A critical political perspective, however, entails the broader view that the condition to which Pakistan has been reduced by corrupt leaders and representatives has rendered almost all its political and administrative institutions dysfunctional. Moreover, this has come at a time when the country faces domestic, neighbourhood, regional and global challenges that collectively comprise an existential challenge. However, none of this seems to mean anything to the rulers of the country.

The Panama case is before the Supreme Court in this existential context. It is not a normal context. It is a critical context in which precedents, paradigms and parameters of a normal context may not offer appropriate guidance. Neither, of course, does any Doctrine of Necessity that perversely sought to legitimise illegitimate military interventions.

There is no such perversity in the view that in times of complete political breakdown and comprehensive state dysfunction — brought about by the malfeasance and misdemeanours of a generally perceived corrupt and venal political leadership — it is imperative to enable an interpretation of the Constitution which can provide effective restraint against extraordinary and uncontrolled political impunity. To write this possibility off is to expose the people of Pakistan to national disaster.

Most professional lawyers, however, contest this view with the argument that such licence lies beyond the remit of any court of law, including the Supreme Court. It would establish precedents that would be used to the detriment of democracy, as indeed has been the case in Pakistan. Accordingly, even in the most dire of circumstances in which the orderly survival of the country is clearly threatened, the Constitution cannot provide any justification for a broader than usual interpretation to uphold the rule of law and the viability of the state.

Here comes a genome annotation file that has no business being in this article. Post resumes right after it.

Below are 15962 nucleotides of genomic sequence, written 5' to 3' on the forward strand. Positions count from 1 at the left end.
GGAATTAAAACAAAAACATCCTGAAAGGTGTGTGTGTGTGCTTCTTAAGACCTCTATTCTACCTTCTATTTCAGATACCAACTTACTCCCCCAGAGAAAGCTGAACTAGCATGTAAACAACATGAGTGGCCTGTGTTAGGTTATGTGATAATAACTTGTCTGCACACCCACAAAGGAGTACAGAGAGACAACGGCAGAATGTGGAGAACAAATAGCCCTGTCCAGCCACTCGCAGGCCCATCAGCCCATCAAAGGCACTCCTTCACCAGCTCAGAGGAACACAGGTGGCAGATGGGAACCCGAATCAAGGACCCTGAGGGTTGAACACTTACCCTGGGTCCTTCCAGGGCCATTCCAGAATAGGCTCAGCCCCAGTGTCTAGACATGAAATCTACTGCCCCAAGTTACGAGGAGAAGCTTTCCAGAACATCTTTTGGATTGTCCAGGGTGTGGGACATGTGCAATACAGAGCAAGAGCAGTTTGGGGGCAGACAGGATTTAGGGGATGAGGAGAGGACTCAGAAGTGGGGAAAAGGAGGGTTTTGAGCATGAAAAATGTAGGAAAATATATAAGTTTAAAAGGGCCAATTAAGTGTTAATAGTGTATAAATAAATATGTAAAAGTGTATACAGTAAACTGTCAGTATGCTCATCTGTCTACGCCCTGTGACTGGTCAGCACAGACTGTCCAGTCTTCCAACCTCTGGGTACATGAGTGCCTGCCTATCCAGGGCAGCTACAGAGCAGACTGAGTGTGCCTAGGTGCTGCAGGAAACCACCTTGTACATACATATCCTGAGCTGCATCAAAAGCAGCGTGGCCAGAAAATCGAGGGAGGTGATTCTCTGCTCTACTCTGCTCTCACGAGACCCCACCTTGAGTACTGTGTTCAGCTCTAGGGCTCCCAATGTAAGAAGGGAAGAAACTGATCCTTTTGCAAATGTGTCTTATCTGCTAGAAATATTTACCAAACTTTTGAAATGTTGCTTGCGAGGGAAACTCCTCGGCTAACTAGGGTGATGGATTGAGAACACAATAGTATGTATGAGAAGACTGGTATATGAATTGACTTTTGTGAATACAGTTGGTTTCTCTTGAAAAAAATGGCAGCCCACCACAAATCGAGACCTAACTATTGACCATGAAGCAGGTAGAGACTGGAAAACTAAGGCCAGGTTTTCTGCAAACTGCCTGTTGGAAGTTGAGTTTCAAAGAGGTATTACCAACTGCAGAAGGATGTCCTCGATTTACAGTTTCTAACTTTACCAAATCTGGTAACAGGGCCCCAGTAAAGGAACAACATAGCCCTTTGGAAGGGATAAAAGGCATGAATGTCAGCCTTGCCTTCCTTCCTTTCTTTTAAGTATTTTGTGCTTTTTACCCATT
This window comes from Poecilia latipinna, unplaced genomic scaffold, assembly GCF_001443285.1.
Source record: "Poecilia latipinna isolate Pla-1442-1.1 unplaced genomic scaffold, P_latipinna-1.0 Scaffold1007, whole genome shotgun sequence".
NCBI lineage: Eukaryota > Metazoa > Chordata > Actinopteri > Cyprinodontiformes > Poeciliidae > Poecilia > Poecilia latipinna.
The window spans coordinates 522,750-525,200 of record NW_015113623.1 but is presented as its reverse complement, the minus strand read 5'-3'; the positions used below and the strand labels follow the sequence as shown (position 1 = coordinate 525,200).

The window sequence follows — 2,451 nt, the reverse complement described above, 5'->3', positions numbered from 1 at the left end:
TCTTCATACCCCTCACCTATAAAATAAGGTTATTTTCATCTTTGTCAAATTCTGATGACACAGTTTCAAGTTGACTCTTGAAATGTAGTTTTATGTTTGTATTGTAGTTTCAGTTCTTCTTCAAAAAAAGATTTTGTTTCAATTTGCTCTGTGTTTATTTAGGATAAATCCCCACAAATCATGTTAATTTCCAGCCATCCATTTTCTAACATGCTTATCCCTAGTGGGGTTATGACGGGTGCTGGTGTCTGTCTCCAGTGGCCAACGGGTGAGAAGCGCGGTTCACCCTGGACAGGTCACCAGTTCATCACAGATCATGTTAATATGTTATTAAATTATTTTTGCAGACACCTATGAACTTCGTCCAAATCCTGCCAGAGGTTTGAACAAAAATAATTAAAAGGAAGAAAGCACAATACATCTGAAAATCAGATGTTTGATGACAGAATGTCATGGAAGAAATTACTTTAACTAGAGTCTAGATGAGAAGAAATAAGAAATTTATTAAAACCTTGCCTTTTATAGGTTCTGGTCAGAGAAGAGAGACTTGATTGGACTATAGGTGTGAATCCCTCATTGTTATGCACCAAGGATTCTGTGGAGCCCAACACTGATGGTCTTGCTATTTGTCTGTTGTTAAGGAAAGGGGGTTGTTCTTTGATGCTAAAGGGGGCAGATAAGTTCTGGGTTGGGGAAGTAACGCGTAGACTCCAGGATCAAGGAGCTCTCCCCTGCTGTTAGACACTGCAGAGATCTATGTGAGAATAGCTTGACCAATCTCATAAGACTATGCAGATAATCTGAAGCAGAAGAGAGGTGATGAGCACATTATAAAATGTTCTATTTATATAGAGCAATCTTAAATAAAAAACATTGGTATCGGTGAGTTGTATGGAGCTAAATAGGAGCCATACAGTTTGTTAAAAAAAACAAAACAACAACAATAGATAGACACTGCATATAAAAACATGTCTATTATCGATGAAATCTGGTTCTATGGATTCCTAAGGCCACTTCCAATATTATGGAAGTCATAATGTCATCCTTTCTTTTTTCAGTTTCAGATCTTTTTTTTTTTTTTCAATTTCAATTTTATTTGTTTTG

Maybe this is why the legal fraternity is not always seen by the public as a progressive force. It upholds the law that underpins the status quo, which in turn is formulated and formalised by those who dominate the status quo. It embraces the concept and dynamic of incremental and cumulative change, which over time is expected to bring about a more inclusive and rights-sensitive status quo. This may be appropriate to more normal national situations than the one that currently threatens to consume Pakistan, and in which the Supreme Court has inevitably been burdened with greater expectations and responsibilities.

When a ‘democracy’ has been reduced to a criminal farce and mockery involving endless and irremediable injustice and suffering for the majority of the population, legal niceties and hair-splitting will be seen by many as insensitive, irrelevant and de facto support for their oppressors. This is surely the furthest thing from the minds of professional and fair-minded lawyers.

But without the possibility of legal redress, the only avenue of hope will lie in radical movements in search of a justice denied. Such movements will make their own law. A legal approach disengaged from political realities cannot address radical grievances that spring from overwhelmingly dreadful injustices. The gravitas and hoary traditions of the Supreme Court must impel it to stand up and be counted.

The writer is a former ambassador to the US, India and China and head of UN missions in Iraq and Sudan.



Published in Dawn, June 24th, 2017